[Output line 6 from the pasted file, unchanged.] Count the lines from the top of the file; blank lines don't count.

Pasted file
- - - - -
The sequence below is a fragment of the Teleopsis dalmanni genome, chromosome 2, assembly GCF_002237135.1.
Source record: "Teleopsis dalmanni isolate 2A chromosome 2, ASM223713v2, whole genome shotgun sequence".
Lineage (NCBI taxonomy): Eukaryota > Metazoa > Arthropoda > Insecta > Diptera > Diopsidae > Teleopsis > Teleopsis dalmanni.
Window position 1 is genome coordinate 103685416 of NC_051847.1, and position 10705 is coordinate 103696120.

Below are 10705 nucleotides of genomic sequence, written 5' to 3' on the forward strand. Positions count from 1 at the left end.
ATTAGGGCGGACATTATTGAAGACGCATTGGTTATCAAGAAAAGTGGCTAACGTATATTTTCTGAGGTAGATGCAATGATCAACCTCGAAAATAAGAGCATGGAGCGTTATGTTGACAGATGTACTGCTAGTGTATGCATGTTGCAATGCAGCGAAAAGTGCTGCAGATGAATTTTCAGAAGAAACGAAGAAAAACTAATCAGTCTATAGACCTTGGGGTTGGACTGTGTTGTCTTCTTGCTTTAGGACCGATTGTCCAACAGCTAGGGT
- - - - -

ATTAGGGCGGACATTATTGAAGACGCATTGGTTATCAAGAAAAGTGGCTAACGTATATTTTCTGAGGTAGATGCAATGATCAACCTCGAAAATAAGAGCATGGAGCGTTATGTTGACAGATGTACTGCTAGTGTATGCATGTTGCAATGCAGCGAAAAGTGCTGCAGATGAATTTTCAGAAGAAACGAAGAAAAACTAATCAGTCTATAGACCTTGGGGTTGGACTGTGTTGTCTTCTTGCTTTAGGACCGATTGTCCAACAGCTAGGGT